Model-based methods in machine learning aim to speed up the learning process by exploiting an explicit representation of the underlying model. In Reinforcement Learning (RL), classic model-based approaches leverage the available samples to construct an estimate of the underlying environment. There are several advantages in having an explicit model representation: I) learning behaviors is usually faster and more sample efficient; II) prior knowledge and experience can be integrated more easily; III) the model can be flexibly reused for a wide variety of goals and objectives. Model-based approaches can also enable counterfactual reasoning (“what would have happened if …”) which is exceedingly difficult without a model (e.g., using value-based approaches). They also enable easier transfer learning when reward (and to some extent the dynamics) changes. More generally, the ability to build an internal representation of the environment can be viewed as a hallmark of intelligence. Indeed, prediction and intuitive physics often figure in neuroscience, psychology, and cognitive science research into the development of internal representations in the human brain. Finally, model-based methods are of substantial theoretical and practical importance, since they have shown to be able to learn faster in large continuous environments, to provide insights in the way humans behave, and to be at the core theoretically efficient/optimal methods for exploration-exploitation in discrete domains. However, model-based algorithms are not without their challenges: constructing accurate models in complex real-world environments can be difficult, and imperfect models can give rise to highly suboptimal behavior. Although recent years have seen substantial advances in generative modeling, prediction, image generation, and other types of forecasting applications, many of these advances have yet to produce a large impact on reinforcement learning and control.

The aim of this workshop is to investigate questions in model-based reinforcement learning, as well as how tools and ideas from other generative modelling and prediction fields can influence the development of novel decision making and control algorithms. For example, can generative adversarial networks provide an answer to the question of which loss function should be used to fit a model? How can model-free reinforcement learning ideas influence model-based learning while benefiting from its improved efficiency and flexibility? Can we design hybrid approaches that integrates model-free and model-based learning? how can the best innovations in prediction and time series modelling translate into improved reinforcement learning algorithms? Alongside that, we encourage submission on any topic related to core model-based reinforcement learning. Some of the open questions are: How can we exploit side information? Is it possible to design algorithms for optimal exploration-exploitation in large domains? How can we incorporate safety in model-based approaches? What are the current limits of model-based approaches and what can we expect in the future? Which are the classes of environments we are able to represent (e.g., MDP, POMDPS and PSR)? And what are the suited models (e.g., NN, RNN)? Can we design efficient (even theoretically) approaches for particular classes of problems (e.g., linearly-solvable MDPs or linear-quadratic regulator)?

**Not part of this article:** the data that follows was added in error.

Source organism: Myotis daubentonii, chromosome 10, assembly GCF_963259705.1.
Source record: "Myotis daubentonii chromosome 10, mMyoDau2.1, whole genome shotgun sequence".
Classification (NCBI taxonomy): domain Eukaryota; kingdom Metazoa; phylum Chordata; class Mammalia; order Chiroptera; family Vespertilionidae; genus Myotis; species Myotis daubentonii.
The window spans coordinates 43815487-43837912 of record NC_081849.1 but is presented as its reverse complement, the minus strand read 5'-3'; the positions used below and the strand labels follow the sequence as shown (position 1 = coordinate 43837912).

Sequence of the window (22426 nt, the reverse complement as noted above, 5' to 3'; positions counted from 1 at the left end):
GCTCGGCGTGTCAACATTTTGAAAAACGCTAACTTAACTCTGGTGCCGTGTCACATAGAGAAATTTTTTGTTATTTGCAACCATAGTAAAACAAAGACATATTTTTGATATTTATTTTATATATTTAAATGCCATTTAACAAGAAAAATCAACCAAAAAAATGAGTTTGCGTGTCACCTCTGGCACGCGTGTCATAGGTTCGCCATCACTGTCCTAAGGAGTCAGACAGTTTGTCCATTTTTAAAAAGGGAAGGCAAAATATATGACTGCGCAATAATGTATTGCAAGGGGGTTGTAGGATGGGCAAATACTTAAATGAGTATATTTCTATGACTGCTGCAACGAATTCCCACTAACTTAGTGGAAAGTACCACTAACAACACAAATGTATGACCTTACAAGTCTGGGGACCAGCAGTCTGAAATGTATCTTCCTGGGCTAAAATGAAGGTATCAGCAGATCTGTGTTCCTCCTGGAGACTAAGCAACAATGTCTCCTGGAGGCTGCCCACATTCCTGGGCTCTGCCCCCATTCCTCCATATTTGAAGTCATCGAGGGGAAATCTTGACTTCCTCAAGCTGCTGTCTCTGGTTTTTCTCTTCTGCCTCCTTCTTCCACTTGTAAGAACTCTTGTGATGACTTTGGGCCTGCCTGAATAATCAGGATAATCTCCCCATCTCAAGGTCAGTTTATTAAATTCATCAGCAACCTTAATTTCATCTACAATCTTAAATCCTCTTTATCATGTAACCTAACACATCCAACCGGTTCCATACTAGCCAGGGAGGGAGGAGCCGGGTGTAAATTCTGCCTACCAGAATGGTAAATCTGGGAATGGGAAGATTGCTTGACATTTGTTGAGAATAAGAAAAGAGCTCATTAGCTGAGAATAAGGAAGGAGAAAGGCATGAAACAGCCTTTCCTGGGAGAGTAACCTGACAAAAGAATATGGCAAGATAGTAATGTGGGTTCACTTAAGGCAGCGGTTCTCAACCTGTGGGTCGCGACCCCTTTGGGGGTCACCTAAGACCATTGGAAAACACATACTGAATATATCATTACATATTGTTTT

Important dates


08:30 Introduction and opening remarks
08:40 Marc Deisenroth – Probabilistic Prediction Models for Date-Efficient Reinforcement Learning
09:10 Junhyuk Oh – Value Prediction Network: A Minimal Model for Planning
09:40 Poster session 1 ( + Coffee Break)
11:00 Jess Hamrick – Structured Computation and Representation in Deep Reinforcement Learning
11:30 Ian Osband – Deep Exploration via Randomized Value Functions
12:00 Lunch Break
13:30 Evangelos Theodorou – From Finite to Infinite Dimensional Representations: The Next Frontier in Stochastic Control and AI research.
14:00 Contributed talk 1 – Hybrid Global Search for Sample Efficient Controller Optimization
14:15 Contributed talk 2 – VFunc: A Deep Generative Model for Functions
14:30 Poster session 2 ( + Coffee Break)
15:30 Yann LeCun – Learning World Models with Self-Supervised Learning
16:00 Panel discussion
17:00 End

Accepted Papers

Program Committee

We thank the program committee for shaping this excellent technical program (in alphabetical order): Kavosh Asadi, Ronan Fruit, Gregory Kahn, Sanket Kamthe, Rowan McAllister, Simone Parisi, Marcello Restelli, Samuele Tosatto, Grady Williams.

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